At the story level, the transmedia author focuses on individual stories rather than the broader storyworld or transmedia project as a whole. At the beginning of the story development process, it is important to identify the story concept, dramatic question, and controlling idea.
Story emerges from the interrelationships of existents, events, and settings. A transmedia narrative is a type of story. A story is a series of acts that build to a last act climax or story climax that brings about an absolute and irreversible change in the protagonist (McKee, 1997, p. 42).
The story’s concept asks one or more compelling “what if” dramatic questions that the author seeks to answer through the story. The story’s concept contains within it a very brief description of a quest, goal, and conflict (Brooks, 2011, pp. 36-43).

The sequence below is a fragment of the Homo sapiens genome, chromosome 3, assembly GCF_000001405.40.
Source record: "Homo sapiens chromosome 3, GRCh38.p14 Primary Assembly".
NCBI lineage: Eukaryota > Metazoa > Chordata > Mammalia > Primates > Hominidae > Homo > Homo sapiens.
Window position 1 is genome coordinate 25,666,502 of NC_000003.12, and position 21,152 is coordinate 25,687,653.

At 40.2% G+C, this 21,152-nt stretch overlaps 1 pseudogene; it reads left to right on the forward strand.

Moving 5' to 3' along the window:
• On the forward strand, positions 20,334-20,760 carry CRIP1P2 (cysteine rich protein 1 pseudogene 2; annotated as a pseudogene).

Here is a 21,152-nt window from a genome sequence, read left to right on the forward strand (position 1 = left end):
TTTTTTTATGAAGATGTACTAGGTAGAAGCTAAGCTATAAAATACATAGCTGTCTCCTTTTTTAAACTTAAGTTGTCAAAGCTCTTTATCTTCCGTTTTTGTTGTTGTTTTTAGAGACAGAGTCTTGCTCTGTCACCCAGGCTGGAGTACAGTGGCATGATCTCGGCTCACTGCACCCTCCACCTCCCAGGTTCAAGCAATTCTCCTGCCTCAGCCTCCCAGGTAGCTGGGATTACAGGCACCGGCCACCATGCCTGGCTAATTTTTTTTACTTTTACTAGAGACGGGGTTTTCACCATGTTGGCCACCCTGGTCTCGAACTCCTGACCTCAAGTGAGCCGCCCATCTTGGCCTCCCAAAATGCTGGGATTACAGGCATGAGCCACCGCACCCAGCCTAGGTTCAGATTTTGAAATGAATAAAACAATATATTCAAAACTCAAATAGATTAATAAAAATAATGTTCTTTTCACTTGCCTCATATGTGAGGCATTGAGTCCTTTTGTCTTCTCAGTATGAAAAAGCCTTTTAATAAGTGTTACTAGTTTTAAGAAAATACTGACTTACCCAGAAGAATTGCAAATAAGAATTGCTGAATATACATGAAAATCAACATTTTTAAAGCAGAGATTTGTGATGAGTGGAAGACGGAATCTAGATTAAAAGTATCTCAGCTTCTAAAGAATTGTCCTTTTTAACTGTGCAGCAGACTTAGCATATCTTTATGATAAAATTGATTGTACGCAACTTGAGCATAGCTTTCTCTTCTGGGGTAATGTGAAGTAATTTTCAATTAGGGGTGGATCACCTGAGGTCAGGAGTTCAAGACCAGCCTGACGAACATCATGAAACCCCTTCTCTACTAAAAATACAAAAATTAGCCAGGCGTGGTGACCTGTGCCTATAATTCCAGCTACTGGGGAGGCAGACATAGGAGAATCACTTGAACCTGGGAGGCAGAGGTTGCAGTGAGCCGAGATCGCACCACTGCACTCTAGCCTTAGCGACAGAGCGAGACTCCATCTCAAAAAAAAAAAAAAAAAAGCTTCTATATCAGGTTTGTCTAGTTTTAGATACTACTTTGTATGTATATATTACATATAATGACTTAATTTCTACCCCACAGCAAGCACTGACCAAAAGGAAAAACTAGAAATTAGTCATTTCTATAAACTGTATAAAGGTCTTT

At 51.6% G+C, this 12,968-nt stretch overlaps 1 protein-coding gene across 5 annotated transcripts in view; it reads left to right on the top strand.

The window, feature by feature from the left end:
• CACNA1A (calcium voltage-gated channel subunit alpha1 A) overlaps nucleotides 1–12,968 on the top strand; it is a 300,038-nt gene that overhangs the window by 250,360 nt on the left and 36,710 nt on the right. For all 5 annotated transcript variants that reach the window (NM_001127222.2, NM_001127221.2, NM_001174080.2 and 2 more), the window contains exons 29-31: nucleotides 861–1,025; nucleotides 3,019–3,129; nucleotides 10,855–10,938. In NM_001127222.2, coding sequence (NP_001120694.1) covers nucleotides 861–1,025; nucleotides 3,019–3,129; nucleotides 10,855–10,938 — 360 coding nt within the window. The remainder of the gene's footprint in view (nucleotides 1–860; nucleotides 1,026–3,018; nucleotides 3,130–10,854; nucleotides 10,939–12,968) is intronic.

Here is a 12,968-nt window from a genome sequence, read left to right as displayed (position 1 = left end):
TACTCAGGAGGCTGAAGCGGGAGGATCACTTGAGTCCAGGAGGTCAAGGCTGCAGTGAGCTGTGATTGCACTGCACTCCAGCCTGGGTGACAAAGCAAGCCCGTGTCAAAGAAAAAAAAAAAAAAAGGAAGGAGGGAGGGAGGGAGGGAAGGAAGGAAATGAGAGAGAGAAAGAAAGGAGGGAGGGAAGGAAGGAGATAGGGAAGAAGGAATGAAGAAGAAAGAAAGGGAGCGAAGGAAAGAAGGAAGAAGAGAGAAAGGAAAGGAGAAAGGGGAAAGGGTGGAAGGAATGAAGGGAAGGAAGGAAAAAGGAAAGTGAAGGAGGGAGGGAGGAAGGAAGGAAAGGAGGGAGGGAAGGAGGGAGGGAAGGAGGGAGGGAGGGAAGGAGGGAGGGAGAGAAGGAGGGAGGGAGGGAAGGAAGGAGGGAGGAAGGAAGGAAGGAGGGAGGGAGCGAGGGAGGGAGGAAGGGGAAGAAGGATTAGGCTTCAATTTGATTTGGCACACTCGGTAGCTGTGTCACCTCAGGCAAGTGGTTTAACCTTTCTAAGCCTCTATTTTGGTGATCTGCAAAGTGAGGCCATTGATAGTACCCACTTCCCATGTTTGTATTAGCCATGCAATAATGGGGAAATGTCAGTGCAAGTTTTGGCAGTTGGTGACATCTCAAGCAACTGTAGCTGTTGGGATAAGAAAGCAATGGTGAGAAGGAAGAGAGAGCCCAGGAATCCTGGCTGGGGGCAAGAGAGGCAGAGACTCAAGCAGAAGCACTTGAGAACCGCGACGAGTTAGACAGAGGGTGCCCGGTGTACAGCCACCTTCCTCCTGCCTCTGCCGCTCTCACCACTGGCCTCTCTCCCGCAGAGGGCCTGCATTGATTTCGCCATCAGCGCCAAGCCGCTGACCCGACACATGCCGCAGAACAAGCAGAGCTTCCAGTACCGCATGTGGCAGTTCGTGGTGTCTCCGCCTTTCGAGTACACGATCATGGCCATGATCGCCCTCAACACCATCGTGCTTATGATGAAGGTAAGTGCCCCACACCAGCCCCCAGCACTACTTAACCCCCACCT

The dramatic question is a compelling “what if” question that raises the basic question the story will answer and is directly related to the conflict of the story (Porter, Larson, Harthcock, & Nellis, 2002).
A story’s controlling idea can be expressed in a single sentence that describes how and why a character’s life undergoes a change in state over the course of the story (McKee, 1997, p. 115). The story’s controlling idea emerges from the story’s concept (Brooks, 2011, pp. 117-120). The term “theme” may be used in place of “controlling idea”.